Qi Esarn Thai
31 W 14th St
City: New York, NY
Phone: (212) 929-9917
Site: Visit the restaurant site
2nd Cuisine: Isan
Area: Greenwich Village
2013 will go down as the year that Esarn cuisine took the city by force. Esarn (or Isaan) is the food of northeastern Thailand. Some of the main players include Zab Elee and Larb Ubol. Qi near Union Square recently revamped its menu to focus on Esarn flavors which can be a bit more spicy and pungent than traditional Thai.
The menu at Qi is influenced by two chefs; Claire Handleman whose says her travels in Thailand reignited her passion for cooking, and Pichet Ong, who I first met at his dessert bar, P*ONG. His involvement with Qi is taking him well beyond dessert.
There are familiar dishes and not so familiar ones at Qi. Small and large plates are meant to be shared. We arrived in the middle of a nasty snowstorm, and literally blew into the restaurant, in search of something spicy to help warm us up. This is not your ordinary Thai restaurant. The space is more clubbish with screens made of abacus beads and reflections of Thai figures dancing off mirrored tables. It definately puts you in a cocktail mood, which there are plenty to choose from, but we were here to try the food.
From the Esarn menu we started with Laab Pehd ($9.90), a lovely duck salad infused with coriander, mint and cilantro. It is a Chef Handleman creation. It was followed by Tum Tau Mooh Grohb ($8.90), a lively mix of sugar snap peas and crispy pork belly topped with peanuts, lime and fiery chilies. It is on Chef Ong's side of the menu. In all, we counted a dozen or so Esarn dishes, including grilled tiger prawns with Thai gooseberries ($11.90) and salt-crusted tilapia ($17.90) stuffed with lemongrass, kaffir lime and a garlicky "nahm jihm talay" sauce. Folks seeking adventure might want to dig into some Dug-darr Gub Thuggatan Tohd; fried silk worms and grasshoppers seasoned with soy and pepper. It is available as a side.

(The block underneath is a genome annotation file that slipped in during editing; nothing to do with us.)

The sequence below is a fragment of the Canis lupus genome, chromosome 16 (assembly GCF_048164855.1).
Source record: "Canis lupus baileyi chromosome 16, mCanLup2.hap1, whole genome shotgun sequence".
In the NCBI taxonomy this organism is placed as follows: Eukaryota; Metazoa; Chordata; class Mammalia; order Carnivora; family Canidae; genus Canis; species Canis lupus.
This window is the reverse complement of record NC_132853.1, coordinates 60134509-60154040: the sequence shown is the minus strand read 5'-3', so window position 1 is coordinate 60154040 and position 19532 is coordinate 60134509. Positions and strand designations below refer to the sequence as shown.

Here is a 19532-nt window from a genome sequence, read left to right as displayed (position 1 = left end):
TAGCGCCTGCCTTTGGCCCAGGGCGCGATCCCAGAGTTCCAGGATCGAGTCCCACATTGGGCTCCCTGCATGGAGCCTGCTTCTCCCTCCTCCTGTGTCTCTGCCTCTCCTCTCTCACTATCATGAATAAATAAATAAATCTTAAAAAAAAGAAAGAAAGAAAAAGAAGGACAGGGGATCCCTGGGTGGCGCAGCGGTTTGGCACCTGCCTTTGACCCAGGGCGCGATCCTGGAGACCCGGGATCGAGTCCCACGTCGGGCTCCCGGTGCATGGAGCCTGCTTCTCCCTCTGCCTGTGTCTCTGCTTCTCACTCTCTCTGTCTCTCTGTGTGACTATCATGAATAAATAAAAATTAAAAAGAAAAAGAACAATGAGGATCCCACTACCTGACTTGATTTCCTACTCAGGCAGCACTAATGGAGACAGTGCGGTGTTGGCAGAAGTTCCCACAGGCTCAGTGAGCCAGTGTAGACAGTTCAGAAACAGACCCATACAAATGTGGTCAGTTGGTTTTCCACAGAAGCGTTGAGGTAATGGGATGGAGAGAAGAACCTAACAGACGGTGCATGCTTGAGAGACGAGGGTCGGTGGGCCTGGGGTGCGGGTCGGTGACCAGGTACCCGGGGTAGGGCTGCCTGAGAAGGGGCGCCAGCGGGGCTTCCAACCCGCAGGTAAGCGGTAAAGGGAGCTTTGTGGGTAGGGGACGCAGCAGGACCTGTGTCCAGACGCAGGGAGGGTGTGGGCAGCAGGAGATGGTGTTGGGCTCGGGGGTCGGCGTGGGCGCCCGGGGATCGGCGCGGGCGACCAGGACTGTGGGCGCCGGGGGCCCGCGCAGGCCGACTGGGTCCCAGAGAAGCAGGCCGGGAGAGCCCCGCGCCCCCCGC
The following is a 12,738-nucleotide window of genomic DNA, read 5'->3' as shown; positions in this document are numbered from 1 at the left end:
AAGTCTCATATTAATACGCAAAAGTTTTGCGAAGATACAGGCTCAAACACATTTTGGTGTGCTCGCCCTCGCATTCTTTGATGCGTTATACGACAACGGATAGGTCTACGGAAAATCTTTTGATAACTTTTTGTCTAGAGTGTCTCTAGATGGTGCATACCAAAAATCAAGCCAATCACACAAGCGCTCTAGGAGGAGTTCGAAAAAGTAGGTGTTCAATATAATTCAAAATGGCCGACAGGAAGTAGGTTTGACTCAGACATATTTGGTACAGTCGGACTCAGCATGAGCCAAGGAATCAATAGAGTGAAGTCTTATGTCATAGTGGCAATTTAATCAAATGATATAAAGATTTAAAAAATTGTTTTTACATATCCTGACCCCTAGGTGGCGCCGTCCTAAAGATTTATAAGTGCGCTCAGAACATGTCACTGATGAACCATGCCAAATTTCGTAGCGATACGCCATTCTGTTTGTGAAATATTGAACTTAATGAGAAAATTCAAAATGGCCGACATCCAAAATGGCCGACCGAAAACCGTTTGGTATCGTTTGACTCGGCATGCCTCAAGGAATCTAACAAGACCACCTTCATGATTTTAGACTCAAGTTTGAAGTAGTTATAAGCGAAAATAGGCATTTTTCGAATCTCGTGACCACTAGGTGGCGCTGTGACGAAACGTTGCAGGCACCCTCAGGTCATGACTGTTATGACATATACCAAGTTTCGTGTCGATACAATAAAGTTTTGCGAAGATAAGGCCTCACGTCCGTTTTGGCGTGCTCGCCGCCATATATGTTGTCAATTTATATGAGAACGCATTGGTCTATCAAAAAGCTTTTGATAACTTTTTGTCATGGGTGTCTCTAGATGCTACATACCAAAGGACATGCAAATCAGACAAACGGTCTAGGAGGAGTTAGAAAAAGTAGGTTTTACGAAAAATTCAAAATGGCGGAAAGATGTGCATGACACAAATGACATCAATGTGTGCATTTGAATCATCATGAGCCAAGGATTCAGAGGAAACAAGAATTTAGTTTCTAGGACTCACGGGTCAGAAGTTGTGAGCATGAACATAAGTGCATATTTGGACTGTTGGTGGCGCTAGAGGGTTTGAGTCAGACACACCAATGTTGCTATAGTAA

There are also plenty of classic Thai dishes to choose from. Chicken satay ($5.90) is a real treat. Moist slivers of chicken, marinated in lemongrass, are served on wooden skewers with a fantastic peanut sauce. My son devoured a large plate of coconut calamari ($5.90) which is served with a sweet chili sauce. We also feasted on Pad Thai with crispy duck ($11.90). While most dishes are properly spiced, people in search of some extra heat will most surely gravitate toward the "Fiery Pork" touted as perhaps the spiciest Thai dish in all of New York City. The pork is served in a red tumeric curry with dried bird's-eye and long hot chilies providing the fire.
Maybe during our next visit, we'll also turn up the heat some more!
Review By: Thomas Rafael